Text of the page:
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Bombardier's C-Series commercial jet takes off on its first flight on Monday, Sept. 16, 2013 in Montreal. (Ryan Remiorz/THE CANADIAN PRESS)
Bombardier's C-Series commercial jet takes off on its first flight on Monday, Sept. 16, 2013 in Montreal. (Ryan Remiorz/THE CANADIAN PRESS)

Bombardier slashes 2016 C Series delivery forecast Add to ...

Bombardier Inc. said it will build half the number of C Series planes this year than previously expected, the latest setback for an aircraft program mired in existential doubt barely a year ago.

The shares were down 5.6 per cent to $2 in late morning trading on the Toronto Stock Exchange.

Montreal, Que.-based Bombardier said it will build and deliver seven C Series planes in 2016, down from a previous production plan of 15 aircraft. It blamed unspecified delays in engine deliveries from supplier Pratt & Whitney for the change but said it remains confident that it will be able to meet a previous goal of building 90 to 120 planes a year by 2020.

Bombardier in a 'touchy' situation with Pratt & Whitney engine delays (BNN Video)

“I would just put this down to teething pains. I don’t think this is anything more than that,” said David Tyerman, an analyst at Cormarck Securities in Toronto, noting there are no changes to the C Series order book. “The only thing that I would wonder about is does this drag and pull down deliveries for next year.”

Bombardier chief executive officer Alain Bellemare is steering the market introduction and early production ramp-up of the C Series, the company’s big bet to drive commercial aircraft revenue over the next decade. The airliner finally entered service with Deutsche Lufthansa AG’s Swiss unit in July, two years late to market and more than $2-billion (U.S.) over budget.

Initial reports from the Swiss on the plane’s performance are overwhelmingly positive. Bombardier is marketing the aircraft as the world’s only designed-from-scratch airliner built specifically for the 100 to 150-seat market, with a 15-per-cent cash operating cost advantage over rival planes. The Pratt & Whitney PurePower PW1500G engines were designed for the C Series although similar variants are offered on new planes made by competitors Embraer, Mitsubishi and Airbus.

Bombardier gave no details what the specific problem was with Pratt & Whitney, saying only that the issue has nothing to do with the performance of the geared turbofan engine and that the manufacturer is working quickly to address the issue.

Sara Banda, a Pratt & Whitney spokeswoman, said the company has made significant headway in its supply chain but that “there is some pressure on new engine deliveries for this year.” She said Pratt is working closely with its customers on delivery schedules and informing them of the progress being made.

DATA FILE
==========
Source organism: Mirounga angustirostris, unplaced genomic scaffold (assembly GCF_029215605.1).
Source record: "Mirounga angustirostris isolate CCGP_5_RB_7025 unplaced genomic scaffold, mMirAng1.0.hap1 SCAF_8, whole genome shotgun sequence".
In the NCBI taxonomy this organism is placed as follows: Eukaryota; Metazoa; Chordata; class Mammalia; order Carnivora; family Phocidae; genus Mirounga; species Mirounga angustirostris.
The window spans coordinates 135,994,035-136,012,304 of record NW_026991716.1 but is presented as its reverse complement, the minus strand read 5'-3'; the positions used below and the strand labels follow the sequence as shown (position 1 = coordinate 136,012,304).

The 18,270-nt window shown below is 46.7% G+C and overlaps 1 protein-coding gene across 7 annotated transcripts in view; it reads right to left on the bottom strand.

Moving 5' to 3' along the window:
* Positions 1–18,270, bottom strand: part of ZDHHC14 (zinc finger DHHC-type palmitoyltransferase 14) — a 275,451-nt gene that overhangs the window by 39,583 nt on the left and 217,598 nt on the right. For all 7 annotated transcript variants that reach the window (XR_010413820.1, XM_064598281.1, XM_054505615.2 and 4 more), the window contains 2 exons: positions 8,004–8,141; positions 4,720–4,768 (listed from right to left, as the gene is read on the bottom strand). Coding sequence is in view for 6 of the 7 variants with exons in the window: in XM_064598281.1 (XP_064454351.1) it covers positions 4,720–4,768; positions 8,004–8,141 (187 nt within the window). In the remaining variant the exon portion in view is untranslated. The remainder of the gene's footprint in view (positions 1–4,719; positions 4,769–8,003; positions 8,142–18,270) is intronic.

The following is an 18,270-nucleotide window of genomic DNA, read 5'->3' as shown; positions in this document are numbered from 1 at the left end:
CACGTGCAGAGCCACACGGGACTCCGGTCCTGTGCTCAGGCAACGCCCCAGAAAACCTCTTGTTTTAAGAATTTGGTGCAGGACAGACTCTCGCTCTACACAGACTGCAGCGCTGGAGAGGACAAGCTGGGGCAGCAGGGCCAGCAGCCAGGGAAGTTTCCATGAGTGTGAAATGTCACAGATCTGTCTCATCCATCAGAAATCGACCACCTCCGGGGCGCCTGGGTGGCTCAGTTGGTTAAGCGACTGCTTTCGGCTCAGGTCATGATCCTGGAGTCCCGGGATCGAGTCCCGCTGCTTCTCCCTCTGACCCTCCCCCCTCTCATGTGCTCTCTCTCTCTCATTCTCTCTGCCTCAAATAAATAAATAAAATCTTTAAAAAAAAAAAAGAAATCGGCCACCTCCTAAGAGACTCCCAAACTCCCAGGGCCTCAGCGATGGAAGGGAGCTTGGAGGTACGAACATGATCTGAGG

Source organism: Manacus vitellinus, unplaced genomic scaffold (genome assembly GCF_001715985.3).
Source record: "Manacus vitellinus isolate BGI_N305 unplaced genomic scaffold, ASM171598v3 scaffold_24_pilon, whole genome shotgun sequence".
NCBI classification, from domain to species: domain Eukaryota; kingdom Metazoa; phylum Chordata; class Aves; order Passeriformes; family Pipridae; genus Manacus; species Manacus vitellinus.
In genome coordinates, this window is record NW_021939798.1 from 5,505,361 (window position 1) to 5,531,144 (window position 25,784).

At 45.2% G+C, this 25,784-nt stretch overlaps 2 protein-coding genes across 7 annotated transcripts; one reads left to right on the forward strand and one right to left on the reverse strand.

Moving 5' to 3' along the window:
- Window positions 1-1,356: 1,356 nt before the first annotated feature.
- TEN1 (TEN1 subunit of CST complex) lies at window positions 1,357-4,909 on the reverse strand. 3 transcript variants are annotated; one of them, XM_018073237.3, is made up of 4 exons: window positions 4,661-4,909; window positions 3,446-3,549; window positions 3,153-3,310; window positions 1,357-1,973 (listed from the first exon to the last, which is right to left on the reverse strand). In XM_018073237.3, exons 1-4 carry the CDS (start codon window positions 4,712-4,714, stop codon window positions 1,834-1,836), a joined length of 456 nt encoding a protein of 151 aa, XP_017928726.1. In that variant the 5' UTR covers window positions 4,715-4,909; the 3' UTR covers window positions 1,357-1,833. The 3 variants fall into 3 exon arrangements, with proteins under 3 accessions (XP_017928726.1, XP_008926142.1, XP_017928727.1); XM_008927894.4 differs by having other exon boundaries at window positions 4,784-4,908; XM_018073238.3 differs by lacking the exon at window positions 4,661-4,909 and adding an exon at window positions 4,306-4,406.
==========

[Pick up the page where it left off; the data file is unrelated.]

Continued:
As a result of the production adjustment, Bombardier said it expects lower revenue at its commercial aircraft unit this year with minimal impact on earnings before interest and taxes. Revenue will come in at the low end of a previous forecast range of $16.5-billion to $17.5-billion, the company said. Meanwhile, EBIT should come in at the upper end of the $200-million to $400-million range.

Free cash flow usage is expected to be in the range of $1.15-billion to $1.45-billion as opposed to $1-billion to $1.3-billion previously, Bombardier said. It said it expects to end the year with a strong liquidity position and that it is on track to achieve its previous turnaround objectives.

The company gave no update on its ramp-up schedule beyond this year. It had previously said it was aiming to build 15 to 20 C Series aircraft in 2016, then 30 to 35 planes in 2017, 45 to 55 planes in 2018, and 75 to 85 aircraft in 2019 before reaching a full ramp-up of as many as 120 planes in 2020.

“Pratt will probably be doing their utmost to get caught up on production,” said Chris Murray, an analyst with AltaCorp Capital in Toronto, adding that in his view, the delay is a minor blip in “a five-year game” to 2020. Marianella de la Barrera, a Bombardier spokeswoman, confirmed Pratt is putting “all their resources” to catch up to the previous production schedule by the end of 2017.

Recognizing the challenges C Series, which also included finding an equity partner in the aircraft program to share the risk and reward, Mr. Bellemare told Bombardier employees in June: “A year ago, we weren’t even sure if the program would be here or not. We were asking ourselves if we were going to keep the program. Look at what we have been able to accomplish.”

Bombardier eventually signed a deal with the government of Quebec to partner on the C Series, with the province pledging $1-billion cash in return for a minority stake in the program. The company said it received the second $500-million instalment of that investment last week.

Bombardier has two CS100 aircraft currently in service with Swiss, which have collectively flown nearly 400 flights and logged almost 600 flight hours. A third CS100 aircraft is scheduled to be delivered to Swiss next month while the larger CS300 is expected to enter service with airBaltic in the fourth quarter, Bombardier said.

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